Archibald Napier of St Kitts in the West Indies bought Gateside near Denny, and in 1801 and changed its name to Randolph Hill. Napier had money to invest and improved the house and grounds. Within a year he feued part of the ground for the establishment of the Randolph Hill Woollen Mills. The mill used the same lade as that cut in 1801 for Tamaree Mill, as did Herbertshire Paper Mill. It was located on the south side of the common road to Tamaree.
Such mills had mixed fortunes at this period and in 1811 the woollen mill at Randolph Hill was up for sale. At that time it contained “one Teazer, three sets of Cards, for Billies, sixteen Jeannies, Reels, & c; and the second, one Teazer, six sets of Cards, three Billies, Reals, & c.” and was water powered (Caledonian Mercury 9 November 1811, 4). A few acres of land were attached to the mill.
By 1831 Randolph Hill Woollen Mill was in the hands of John Gilchrist, with Forbes of Callendar as the feudal superior. In 1835 Robert Weir bought the woollen mill as well as Tamaree Meal Mill and cottage in order to control the water supply to Herbertshire Mill. The estates of John Gilchrist, woolspinner, were sequestered in 1837 and his assets sold off to pay his creditors.
The woollen mill was rebuilt in 1850 and the following year Thomas Dodds is listed as wool-spinner, Randolph Hill. Just six years later it was for sale:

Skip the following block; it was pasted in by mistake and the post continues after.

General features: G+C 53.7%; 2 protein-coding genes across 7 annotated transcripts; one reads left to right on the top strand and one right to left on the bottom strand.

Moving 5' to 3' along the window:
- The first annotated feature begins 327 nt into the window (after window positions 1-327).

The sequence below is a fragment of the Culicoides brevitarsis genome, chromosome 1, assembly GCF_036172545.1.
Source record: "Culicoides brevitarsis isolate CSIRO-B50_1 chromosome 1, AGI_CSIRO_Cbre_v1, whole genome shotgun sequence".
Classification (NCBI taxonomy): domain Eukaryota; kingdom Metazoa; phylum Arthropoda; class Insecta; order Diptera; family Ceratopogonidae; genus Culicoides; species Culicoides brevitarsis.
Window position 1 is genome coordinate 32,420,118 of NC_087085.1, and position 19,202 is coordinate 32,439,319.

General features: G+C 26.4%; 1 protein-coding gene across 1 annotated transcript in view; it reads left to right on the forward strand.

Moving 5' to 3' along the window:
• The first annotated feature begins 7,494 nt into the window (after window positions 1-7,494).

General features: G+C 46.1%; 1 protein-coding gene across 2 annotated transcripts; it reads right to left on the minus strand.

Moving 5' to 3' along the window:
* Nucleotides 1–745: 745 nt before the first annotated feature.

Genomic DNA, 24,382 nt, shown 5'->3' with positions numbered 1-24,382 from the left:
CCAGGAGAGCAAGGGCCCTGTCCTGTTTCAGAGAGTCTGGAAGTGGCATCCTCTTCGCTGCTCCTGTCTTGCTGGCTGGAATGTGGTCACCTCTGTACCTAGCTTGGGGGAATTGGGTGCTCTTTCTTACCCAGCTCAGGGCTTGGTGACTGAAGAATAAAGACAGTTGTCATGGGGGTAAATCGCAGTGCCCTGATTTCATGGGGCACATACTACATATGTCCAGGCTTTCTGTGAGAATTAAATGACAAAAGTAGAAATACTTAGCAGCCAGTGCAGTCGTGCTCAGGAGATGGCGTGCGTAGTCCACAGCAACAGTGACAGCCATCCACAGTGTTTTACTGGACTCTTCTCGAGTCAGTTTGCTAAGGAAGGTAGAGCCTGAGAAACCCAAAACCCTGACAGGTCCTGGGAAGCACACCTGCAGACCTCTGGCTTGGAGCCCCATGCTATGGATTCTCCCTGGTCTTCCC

“The Whole MACHINERY in RANDOLPH HILL WOOL MILL, situated at Denny, in the county of Stirling, consisting of 3 Sets Carding Engines, 2 Piecing Machines (Melrose’s); 2 90 Spindle Billies; 1 60 do,; 2 pairs Mule Jennies, 640 spindles each; 1 Self-Acting do., 320; 2 Teasers, raising; Gig; Brushing Mill; Spiral Cutting Knife; Hot Press and Plates; Waulk Mill and Washing Machine; Squeezors; Tenters, iron and Wood; Bobbin-Winding Machine; Hand Looms; Dyehouse Utensils, & c, & c; and Whole PLANT necessary for carrying on the Wool Spinning and Manufacturing Business.
To a Party desirous to commence the Woollen Trade, such an opportunity of getting a First-class Going Work seldom offers.
The Mill was built in 1850, at which time most of the Machinery was fitted up new. The dimensions are 80 feet x 45, Three Flats. A Railway, giving easy access in all directions, is expected to pass within 100 yards of the Work. A Purchaser can have a Lease of the Mill and Water Power on moderate terms. If not Sold in cumulo, it will be offered by public competition prior to Whitsunday…”(Glasgow Herald 18 January 1856, 8).
The next tenant of Weir’s woollen mill appears to have been George Battye, woollen manufacturer. He died in January 1864 at Randolph Hill aged 52 and his son of the same name continued the business. The company obtained wool from the country around Denny, cleaned it, spun it and made it into blankets, druggets, stocking yarn and cloth. Smaller quantities of Scotch and Brussels carpeting, rugs, bed covers and crumb-cloths were also manufactured. The mill was sometimes referred to as the “large wool mill” to distinguish it from the two neighbouring woollen mills at Stoneywood. After the death of Robert Weir the wool mill was sold in September 1867. It was bought by John Miller Ltd which had also acquired the Carrongrove Paper Mill to allow for expansion of the paper works. The building was incorporated into the new set up and survived into the 21st century. George Battye moved to the Abbey Wool Mills in Stirling but six years later was declared bankrupt.
National Grid Reference
|Randolph Hill Woolen Mill||NS 7946 8300|